Finding The Next NBC's 'Friends' Is Harder Than It Seems & These Sitcoms Prove It

All in all, Friends did okay. When NBC came around to the idea that its six-point ensemble — rife with offbeat conversations, wacky high jinks, and will-they-won’t-they love stories — was the show to beat on Thursday nights, the network got ambitious, hoping to double down on the unmitigated success of the show in question. As such, almost every other sitcom launched over at 30 Rockefeller in the late ’90s and early 2000s was set forth with one goal: to become the next Friends, and, subsequently, to rival the Central Perk-set sleeper hit in ratings kingship. But, instead of chasing this pipe dream with an toolbox of clever writing and original ideas, many of these shows went the opposite route entirely…pretty much just copying the series altogether in the effort to find a new sitcom to be the next Friends .

Yes, there were plenty of diversions — some shows were set in Boston rather than New York, or involved 6 stars instead of 6, or… you know what? Those might be the only differences, actually. Most of these programs were pretty shamelessly dependent on the Friends model, riding high on the appeal of the “hip singles cuttin’ loose and crackin’ wise in the big city” tagline to courier them to inevitably short-lived weekly timeslot.

Here are some of our favorite of NBC’s attempts at bringing “the next Friends” to life.

Coupling

couplingusonyt on YouTube

Lifespan: 4 episodes in 2003.Variation: The sexier Friends.Borrowed conceits: Six New Yorkers all putting their best foots forward toward sleeping with each other and other people... whatever the viewers seem to respond to most, as a matter of fact. It's worth noting that this series is actually a remake of English series of the same name that ran on BBC from 2000 to 2004 — and it also wasn't as great as that predecessor, either.

Four Kings

Lifespan: 13 episodes in 2006.Variation: The dudes-only Friends.Borrowed conceits: Clueless man children unlucky at love and lust. Ah, the plight.

100 Questions

SerialeFW on YouTube

Lifespan: Six episodes in 2010.Variation: Friends for the dating website generation.Borrowed conceits: Clueless guys and gals getting into a slew of one night stand ballyhoos.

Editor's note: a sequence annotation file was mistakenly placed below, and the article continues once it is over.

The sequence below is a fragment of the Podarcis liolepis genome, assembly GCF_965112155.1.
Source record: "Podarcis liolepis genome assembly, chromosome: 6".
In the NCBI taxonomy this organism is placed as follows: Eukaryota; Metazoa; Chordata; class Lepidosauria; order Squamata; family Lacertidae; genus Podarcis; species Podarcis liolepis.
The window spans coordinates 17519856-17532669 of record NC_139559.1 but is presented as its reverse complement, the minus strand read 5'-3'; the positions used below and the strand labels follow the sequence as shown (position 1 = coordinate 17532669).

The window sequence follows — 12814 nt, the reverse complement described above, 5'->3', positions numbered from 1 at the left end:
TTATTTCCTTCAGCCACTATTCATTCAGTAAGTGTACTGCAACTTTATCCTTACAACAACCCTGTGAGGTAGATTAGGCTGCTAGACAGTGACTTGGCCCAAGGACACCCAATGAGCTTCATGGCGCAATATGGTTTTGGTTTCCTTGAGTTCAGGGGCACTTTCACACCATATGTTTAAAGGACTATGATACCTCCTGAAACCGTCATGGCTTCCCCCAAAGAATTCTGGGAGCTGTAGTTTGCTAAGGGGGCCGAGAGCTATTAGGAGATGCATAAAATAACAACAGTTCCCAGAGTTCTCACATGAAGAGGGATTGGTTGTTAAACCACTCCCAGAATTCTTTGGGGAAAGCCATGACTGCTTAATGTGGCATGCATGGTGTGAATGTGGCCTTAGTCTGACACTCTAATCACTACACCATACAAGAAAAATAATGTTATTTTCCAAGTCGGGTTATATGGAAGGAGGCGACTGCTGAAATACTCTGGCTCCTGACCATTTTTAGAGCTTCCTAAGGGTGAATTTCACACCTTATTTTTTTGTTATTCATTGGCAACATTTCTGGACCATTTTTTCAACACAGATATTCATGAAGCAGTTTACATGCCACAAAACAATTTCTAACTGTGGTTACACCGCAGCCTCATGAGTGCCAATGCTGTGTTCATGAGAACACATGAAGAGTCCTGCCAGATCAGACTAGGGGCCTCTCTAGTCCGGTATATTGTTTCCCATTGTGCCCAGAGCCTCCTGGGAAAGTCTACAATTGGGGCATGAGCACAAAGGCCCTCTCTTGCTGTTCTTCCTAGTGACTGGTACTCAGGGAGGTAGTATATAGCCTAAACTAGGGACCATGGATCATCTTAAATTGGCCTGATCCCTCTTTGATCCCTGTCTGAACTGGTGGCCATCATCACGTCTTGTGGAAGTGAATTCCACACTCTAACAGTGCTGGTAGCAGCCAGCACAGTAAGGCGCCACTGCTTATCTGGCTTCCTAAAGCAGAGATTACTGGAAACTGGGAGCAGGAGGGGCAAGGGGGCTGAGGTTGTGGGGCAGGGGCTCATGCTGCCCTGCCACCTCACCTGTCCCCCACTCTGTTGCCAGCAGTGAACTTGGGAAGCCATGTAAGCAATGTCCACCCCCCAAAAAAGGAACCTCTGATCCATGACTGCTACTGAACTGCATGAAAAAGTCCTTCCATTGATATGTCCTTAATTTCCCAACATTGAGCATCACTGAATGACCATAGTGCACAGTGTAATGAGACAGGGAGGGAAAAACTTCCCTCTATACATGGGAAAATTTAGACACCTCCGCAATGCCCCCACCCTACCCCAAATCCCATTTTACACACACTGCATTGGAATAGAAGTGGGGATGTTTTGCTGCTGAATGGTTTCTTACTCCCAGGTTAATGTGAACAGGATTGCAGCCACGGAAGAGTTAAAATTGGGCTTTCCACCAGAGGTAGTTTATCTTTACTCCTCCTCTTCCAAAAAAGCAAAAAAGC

Leap of Faith

Lifespan: Six episodes in 2002.Variation: The Friends that acknowledges the existence of people who aren't white.Borrowed conceits: The main character is a young woman who calls off her engagement and then tries out being single and independent for the first time with the help of her better established friends.

Union Square

Lifespan: 13 episodes from 1997 to 1998.Variation: The several-blocks-eastward Friends.Borrowed conceits: A group of 30-something New Yorkers lazing around at a cafe named after a tourist hotspot whereat no real New Yorker would ever want to spend all their time.

Committed

Mary on YouTube

Lifespan: 13 episodes in 2005.Variation: The Friends where one guy has a clown for a roommate.Borrowed conceits: New York neuroses, more dating nonsense, even the interstitial music was damn near identical.

Perfect Couples

Lifespan: 13 episodes in 2011.Variation: The all-coupled-up Friends.Borrowed conceits: Six attractive adults; three men, three women. All acting virtually moronic.

Boston Commons

Clint Brady on YouTube

Lifespan: Two seasons from 1996 yo 1997.Variation: The Bostonian Friends.Borrowed conceits: The dorky brother-sister camaraderie we lamented in Ross and Monica (star Anthony Clark even looks like David Schwimmer).

The Single Guy

Lifespan: Two seasons from 1995 to 1997.Variation: The Friends in which Best Actor Academy Award winner Ernest Borgnine plays a doorman to the guy from Weekend at Bernie's.Borrowed conceits: Ross. Seriously, they borrowed Ross Geller. He was on the show. Not just David Schwimmer, Ross. How much more obvious can you get, NBC?

The Weber Show

Lifespan: 17 episodes from 2000 to 2001.Variation: The really, really bad Friends.Borrowed conceits: Horrible single people doing horrible things in an effort to... ah, who cares. It's over. We don't have to think about it anymore.

Images: NBC (7)